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Delaware Grandparents Rights

Prior Relationship Is Key


Happy grandfather and grandson together at home
Dean Mitchell/Vetta/Getty Images

Delaware statutes allow for third party visitation, and grandparents are specifically mentioned in the law. In order to sue for visitation, grandparents should have had a "substantial and positive prior relationship with the child." The law also contains the usual statement that the visitation must be in the "child's best interests." Additionally, in a case in which a parent objects to the visitation, the petitioner (the grandparent) must show "by a preponderance of evidence" that the parent's objection is unreasonable and that such visitation "will not substantially interfere with the parent/child relationship."

Delaware law also covers several other situations. First, it allows for visitation if a parent consents without specifying why grandparents would need to go to court in such cases. Second, it allows for visitation if a child is "dependent, neglected or abused in the parent's care." Third, it allows for visitation if a parent is deceased.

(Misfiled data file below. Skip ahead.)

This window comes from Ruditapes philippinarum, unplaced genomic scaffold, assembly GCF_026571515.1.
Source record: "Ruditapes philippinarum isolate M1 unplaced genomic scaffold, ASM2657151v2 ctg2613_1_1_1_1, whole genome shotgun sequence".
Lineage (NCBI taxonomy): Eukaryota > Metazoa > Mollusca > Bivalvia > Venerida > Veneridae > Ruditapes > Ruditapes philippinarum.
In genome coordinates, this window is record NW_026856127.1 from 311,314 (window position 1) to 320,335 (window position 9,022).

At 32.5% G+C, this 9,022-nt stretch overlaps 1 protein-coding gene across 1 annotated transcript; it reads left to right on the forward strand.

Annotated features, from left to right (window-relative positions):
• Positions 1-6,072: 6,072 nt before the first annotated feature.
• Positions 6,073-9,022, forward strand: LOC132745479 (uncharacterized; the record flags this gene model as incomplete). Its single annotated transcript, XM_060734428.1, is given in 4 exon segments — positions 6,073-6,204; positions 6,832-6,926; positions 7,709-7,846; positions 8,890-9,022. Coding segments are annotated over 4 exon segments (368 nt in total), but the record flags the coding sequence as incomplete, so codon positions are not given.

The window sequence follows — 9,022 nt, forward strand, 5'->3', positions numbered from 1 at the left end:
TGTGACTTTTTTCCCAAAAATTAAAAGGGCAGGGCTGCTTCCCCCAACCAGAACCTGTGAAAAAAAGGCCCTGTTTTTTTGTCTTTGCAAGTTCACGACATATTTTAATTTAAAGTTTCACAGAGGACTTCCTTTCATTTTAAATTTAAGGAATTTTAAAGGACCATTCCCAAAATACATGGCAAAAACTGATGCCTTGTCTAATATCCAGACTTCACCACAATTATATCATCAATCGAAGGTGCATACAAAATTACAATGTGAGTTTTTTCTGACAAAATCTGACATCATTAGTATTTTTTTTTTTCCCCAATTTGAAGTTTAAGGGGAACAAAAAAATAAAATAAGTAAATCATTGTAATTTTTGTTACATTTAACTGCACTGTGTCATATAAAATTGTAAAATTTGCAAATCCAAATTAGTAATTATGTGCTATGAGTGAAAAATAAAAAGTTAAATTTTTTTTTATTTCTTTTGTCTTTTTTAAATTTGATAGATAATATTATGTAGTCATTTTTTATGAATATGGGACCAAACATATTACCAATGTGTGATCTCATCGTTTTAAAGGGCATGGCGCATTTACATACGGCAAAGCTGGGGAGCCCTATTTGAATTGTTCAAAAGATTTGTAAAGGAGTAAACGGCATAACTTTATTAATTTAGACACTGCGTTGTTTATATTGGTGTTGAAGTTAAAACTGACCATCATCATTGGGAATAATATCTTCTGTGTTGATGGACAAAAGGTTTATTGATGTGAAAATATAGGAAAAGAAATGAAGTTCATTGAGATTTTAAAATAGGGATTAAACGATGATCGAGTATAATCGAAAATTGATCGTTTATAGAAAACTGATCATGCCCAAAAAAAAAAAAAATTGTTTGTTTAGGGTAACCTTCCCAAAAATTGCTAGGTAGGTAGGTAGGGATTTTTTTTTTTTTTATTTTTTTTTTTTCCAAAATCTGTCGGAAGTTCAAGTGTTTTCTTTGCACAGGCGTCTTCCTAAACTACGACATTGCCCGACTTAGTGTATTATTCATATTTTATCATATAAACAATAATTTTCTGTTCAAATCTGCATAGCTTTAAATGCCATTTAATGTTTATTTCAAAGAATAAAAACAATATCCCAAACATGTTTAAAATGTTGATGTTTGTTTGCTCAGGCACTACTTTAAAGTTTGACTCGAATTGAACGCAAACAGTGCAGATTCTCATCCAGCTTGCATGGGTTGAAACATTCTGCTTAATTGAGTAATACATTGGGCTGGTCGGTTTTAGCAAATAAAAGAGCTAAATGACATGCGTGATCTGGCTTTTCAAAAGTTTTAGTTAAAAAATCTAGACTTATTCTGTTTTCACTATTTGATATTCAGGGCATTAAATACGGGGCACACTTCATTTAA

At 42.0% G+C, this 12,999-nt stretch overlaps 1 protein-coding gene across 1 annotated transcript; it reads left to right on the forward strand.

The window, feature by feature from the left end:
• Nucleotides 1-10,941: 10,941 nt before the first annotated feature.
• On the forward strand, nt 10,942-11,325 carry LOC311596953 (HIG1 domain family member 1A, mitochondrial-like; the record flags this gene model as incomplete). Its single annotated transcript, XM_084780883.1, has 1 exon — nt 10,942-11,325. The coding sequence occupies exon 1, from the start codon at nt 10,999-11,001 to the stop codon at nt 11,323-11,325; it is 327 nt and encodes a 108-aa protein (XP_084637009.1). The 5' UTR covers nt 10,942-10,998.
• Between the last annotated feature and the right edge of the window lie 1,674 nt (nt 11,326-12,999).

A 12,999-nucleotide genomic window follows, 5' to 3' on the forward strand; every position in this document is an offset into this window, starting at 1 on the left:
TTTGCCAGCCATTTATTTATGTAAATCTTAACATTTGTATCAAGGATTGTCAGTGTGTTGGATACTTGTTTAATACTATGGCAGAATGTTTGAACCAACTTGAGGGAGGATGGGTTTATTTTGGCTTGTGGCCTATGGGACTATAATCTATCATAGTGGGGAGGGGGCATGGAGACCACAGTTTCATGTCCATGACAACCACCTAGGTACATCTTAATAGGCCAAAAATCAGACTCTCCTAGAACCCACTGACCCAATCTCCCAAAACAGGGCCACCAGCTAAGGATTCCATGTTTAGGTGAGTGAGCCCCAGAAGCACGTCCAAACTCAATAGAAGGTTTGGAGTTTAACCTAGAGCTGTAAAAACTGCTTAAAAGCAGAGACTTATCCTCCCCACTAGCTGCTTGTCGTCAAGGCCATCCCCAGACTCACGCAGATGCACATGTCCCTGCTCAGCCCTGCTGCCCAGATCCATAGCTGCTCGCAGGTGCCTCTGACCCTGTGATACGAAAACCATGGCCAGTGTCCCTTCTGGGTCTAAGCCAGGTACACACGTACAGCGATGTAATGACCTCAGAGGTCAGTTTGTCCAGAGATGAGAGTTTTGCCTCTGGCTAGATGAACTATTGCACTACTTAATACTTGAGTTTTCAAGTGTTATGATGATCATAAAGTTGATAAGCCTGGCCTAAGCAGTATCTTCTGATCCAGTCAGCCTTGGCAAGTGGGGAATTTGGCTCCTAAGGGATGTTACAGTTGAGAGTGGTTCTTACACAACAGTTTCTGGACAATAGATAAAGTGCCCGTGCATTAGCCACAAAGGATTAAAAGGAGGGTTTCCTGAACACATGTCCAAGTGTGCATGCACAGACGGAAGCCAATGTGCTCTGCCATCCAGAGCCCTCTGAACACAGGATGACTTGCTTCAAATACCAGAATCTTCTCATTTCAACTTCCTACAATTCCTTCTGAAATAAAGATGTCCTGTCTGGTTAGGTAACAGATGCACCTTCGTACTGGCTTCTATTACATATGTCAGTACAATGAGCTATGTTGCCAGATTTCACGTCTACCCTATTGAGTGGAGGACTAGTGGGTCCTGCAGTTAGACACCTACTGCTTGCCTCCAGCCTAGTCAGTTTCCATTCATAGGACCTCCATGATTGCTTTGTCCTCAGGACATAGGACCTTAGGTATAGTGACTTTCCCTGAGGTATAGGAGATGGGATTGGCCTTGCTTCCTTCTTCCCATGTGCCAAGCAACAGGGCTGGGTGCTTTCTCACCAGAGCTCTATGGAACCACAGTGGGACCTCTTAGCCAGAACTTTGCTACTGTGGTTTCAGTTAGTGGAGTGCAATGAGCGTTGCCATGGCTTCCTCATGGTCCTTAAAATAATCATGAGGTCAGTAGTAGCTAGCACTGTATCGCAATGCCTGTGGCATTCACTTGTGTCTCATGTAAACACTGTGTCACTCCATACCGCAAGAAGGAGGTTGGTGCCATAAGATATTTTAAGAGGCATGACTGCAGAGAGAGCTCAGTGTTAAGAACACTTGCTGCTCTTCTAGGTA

If parental rights are terminated, as occurs with adoption, the rights of the grandparents are cut off also. However, if parental rights are given up and three years pass without the child being adopted, third-party visitation may be sought. Also, agreements about visitation made prior to the termination of rights may be honored by the court.

See Delaware statutes. The relevant section is Chapter 24 of Title 13 of the Delaware Code.

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